Once Below a Time: Memories of Growing Up in Rural Virginia at Mid-Century

Glynn Baugher

Publisher: iUniverse Pages: 210 Price: (paperback) $13.99 ISBN: 9781532059377 Reviewed: April, 2019 Author Website: Visit »

In Once Below a Time, Glynn Baugher recounts growing up in a large, poor family in rural Virginia in the 1940s and ’50s. Underlying these personal details is the rich topography of Greene County, its wooded hills and plentiful streams overlooked by the Blue Ridge Mountains.

Born in 1943, Baugher roots his memoir in rural Celt, Virginia, with its lush vegetation atop tribal hunting grounds that yielded troves of arrowheads. He quotes Kenneth Grahame when recalling the verdant springtimes of his youth: “ ‘its spirit of divine discontent and longing . . ., calling imperiously.’ ” Although Baugher’s family and neighbors were poor, “[C]ountry poverty is not like city poverty; it didn’t bother me.”

He depicts a loving family full of “walking paradoxes . . . loosely gathered bundles of contradictions…,” including his forebears and his four sisters and four brothers. As the youngest, he learned much during family gatherings: “Daddy never was cautious about what big-eared little pitchers might overhear . . . ”

Baugher’s evocative writing imparts a deep sense of place, and a general audience might appreciate the retired college English teacher’s vivid language and frequent literary references. However, his skills illuminate the minutiae of his past—farm chores, family mealtimes, favorite newspaper comics—and could feel too personal for most readers. The entire seventh chapter, for example, features gossipy tidbits about his neighbors. (“Alberta’s one daughter, Carrie, lived in Charlottesville and was married, her husband’s name Sacre (pronounced SAY.cree), but her name to us was always Carrie Coon. I don’t know why other than for the alliteration.” )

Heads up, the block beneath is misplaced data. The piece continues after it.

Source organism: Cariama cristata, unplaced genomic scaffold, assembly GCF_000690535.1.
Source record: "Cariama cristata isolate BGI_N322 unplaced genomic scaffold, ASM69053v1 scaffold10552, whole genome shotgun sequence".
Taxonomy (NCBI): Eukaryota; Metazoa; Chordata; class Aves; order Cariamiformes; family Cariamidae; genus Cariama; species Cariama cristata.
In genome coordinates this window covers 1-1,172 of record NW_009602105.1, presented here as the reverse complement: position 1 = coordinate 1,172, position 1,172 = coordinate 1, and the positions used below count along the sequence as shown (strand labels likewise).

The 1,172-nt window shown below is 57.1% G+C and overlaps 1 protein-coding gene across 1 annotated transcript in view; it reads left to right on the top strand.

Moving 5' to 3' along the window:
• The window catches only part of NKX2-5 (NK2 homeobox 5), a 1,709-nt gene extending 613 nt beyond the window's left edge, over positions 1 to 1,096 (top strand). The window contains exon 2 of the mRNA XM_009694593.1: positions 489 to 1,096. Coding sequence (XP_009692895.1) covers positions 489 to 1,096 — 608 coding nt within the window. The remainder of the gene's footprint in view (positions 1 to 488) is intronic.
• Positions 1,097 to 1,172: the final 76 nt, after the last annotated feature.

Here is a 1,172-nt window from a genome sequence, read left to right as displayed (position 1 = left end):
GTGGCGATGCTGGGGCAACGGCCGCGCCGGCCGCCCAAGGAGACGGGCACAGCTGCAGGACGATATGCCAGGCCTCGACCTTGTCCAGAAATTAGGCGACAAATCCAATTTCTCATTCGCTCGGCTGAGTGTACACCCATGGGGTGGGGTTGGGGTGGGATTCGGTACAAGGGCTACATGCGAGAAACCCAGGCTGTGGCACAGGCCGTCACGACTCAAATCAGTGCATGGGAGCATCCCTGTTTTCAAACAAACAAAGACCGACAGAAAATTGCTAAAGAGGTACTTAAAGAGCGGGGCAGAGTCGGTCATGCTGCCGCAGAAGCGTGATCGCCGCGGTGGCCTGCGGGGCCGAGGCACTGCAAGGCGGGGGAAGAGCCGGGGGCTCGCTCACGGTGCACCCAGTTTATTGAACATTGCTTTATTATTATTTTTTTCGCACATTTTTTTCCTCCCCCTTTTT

Baugher says he began his memoir after realizing how different his children’s upbringing was from his own and that his youthful world “has all but vanished from this earth.” For his family, Baugher’s self-described “little piece of personal history” will endure as a meaningful legacy, although it might be too heavy on insider details to attract a wider readership.

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